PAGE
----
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Analysts: Chavez Faces Political Test in September Elections

  • Michael Bowman

Venezuelan President Hugo Chavez's near-monopoly on political power will be tested during next month's elections for the national assembly. Currently, all but a few legislators are loyal to Mr. Chavez. Public opinion polls show the socialist president's popularity slipping amid tough economic times and soaring crime rates. Mr. Chavez has significant political and institutional advantages over the opposition as campaigns heat up ahead of the September 26 vote.

Perhaps the most-polarizing figure in South America, Hugo Chavez elicits strong responses wherever his name is mentioned.

This Caracas resident says she voted for Mr. Chavez in 1998, but will never do so again.

"I voted for him because he was young and came from humble beginnings," she said. "And I thought he would move the country forward. I think this government is the worst. And if they want to arrest me for saying so, let them do it. Bad, bad, bad!"

The biggest complaints: inflation, unemployment, food shortages and rampant crime.

In a poorer part of Caracas, where government money has brought social services and development projects, a disabled retiree has a different perspective.

"My family and I survive give thanks to the president. As long as he is there, I will vote. As long as I can get on my feet to cast a ballot, I will support my president," she said.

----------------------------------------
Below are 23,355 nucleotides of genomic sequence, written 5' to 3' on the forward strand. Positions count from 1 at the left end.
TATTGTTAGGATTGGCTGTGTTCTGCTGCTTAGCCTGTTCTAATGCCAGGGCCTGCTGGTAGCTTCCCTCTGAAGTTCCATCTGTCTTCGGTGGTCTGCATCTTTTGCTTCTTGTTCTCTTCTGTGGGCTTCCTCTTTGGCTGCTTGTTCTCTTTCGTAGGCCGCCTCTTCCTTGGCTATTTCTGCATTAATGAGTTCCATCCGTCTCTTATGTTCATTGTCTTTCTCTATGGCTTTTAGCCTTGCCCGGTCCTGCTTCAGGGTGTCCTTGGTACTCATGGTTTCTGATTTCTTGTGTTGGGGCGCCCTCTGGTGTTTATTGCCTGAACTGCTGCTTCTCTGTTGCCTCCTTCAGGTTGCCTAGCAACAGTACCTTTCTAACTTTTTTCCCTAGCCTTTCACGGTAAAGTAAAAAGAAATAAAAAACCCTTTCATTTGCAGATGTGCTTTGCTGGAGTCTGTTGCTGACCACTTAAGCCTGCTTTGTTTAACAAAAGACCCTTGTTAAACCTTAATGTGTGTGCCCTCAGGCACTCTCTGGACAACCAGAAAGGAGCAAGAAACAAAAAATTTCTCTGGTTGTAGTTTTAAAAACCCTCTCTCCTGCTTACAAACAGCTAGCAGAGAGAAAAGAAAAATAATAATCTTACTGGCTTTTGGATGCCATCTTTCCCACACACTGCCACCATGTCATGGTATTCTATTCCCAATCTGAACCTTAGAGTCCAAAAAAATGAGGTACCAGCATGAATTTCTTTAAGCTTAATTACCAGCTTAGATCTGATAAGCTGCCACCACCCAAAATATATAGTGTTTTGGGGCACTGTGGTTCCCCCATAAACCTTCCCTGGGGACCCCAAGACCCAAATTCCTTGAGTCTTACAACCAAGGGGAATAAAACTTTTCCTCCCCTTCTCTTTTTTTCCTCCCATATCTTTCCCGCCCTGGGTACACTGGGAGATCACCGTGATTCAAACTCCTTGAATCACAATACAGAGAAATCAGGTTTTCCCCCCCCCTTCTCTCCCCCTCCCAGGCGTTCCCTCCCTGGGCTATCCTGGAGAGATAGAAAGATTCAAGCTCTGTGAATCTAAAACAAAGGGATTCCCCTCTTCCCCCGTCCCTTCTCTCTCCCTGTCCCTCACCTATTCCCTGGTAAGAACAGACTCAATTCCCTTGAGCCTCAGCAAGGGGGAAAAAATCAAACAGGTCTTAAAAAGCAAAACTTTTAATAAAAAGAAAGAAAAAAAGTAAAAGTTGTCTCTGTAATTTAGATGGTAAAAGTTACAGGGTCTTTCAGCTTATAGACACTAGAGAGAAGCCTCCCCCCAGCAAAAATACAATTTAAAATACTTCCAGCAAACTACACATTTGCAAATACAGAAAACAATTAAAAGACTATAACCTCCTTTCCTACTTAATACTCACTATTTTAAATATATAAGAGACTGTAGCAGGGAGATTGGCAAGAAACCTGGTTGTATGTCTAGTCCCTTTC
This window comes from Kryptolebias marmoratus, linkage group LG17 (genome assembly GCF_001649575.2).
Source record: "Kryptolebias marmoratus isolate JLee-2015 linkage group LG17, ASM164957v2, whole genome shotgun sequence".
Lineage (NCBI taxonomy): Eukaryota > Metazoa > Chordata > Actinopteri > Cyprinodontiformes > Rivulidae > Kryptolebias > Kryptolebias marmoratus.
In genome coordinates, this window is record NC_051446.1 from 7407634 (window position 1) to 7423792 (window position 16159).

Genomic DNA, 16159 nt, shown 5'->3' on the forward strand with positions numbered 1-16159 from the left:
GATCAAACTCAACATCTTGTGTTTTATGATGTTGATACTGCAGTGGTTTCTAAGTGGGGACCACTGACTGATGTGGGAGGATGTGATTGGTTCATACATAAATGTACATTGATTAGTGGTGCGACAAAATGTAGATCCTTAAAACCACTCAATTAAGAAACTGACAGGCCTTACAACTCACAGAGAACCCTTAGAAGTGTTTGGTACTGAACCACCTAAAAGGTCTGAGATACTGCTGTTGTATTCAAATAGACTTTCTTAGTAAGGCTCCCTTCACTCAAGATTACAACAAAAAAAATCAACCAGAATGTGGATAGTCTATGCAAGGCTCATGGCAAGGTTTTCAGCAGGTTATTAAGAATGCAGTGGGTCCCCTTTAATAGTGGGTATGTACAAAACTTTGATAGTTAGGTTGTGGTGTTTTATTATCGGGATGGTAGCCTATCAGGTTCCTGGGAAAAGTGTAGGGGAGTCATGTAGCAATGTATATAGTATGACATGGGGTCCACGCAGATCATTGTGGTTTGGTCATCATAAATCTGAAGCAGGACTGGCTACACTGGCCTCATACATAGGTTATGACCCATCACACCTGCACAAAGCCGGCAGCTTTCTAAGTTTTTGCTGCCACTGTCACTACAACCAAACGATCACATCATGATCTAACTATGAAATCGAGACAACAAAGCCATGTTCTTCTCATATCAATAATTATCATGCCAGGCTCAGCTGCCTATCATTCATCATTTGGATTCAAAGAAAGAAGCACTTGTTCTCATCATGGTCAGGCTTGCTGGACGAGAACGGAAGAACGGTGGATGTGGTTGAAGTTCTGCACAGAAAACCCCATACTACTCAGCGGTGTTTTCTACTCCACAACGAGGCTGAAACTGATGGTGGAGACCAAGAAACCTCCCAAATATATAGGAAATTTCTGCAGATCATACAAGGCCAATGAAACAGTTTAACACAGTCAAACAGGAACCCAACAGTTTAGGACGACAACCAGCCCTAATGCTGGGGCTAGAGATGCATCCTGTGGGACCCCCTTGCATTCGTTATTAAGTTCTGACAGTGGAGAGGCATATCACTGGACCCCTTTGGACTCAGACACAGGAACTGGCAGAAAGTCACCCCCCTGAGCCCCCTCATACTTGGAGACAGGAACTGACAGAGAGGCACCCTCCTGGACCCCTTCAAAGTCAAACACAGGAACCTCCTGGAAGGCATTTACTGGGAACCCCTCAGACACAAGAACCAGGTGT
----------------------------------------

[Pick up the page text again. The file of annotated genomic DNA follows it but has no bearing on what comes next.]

Venezuelan pollster Luis Vicente Leon says Mr. Chavez's public approval rating has dropped from 65 percent a few years ago to 45 percent today.

"Forty-five percent approval - you could call that stellar, even spectacular, if you consider that this is a president who has been in power for 11 years and has yet to solve the nation's biggest problems," said Leon.

Hoping to capitalize on the president's sagging ratings is Julio Borges, who heads the opposition party Primero Justicia.

"In Venezuela, we do not have good or bad governments - just governments in power during high oil prices or low oil prices. And President Chavez's popularity has followed this pattern," noted Borges.

But the president speaks as confidently as ever. Mr. Chavez is in full campaign mode, lashing out at his opponents.

"It would be a catastrophe if our country fell back into the hands of the thieves who governed before and destroyed it. They would destroy all we have achieved, and ruin the country once more," said Chavez.

According to pollster Luis Vicente Leon, the president has significant campaign advantages, including vast oil revenues that can be deployed as he sees fit.

"The opposition battles Chavez from a position of extreme weakness," explained Leon. "This is not a conventional democracy, where the rights of political minorities are respected, where public resources are kept separate from political campaigns. The president's political party has all the government's money at its disposal."

After more than 11 years in office, Hugo Chavez is the only president many younger Venezuelans, including Leslie Contreras, 26, can remember.

"From my teenage years until now, I have only known Chavez. The opposition does not know how to lead, how to speak to the people," she said.

Polling data show that increasing numbers of Venezuelans are unhappy with the country's polarized political climate. Referred to as "Ni, Ni" or "Neither, Nor," they hold the president and the opposition in contempt. Whether and how they vote could determine the outcome of next month's legislative elections, and whether Mr. Chavez's dominance of Venezuela's political landscape continues.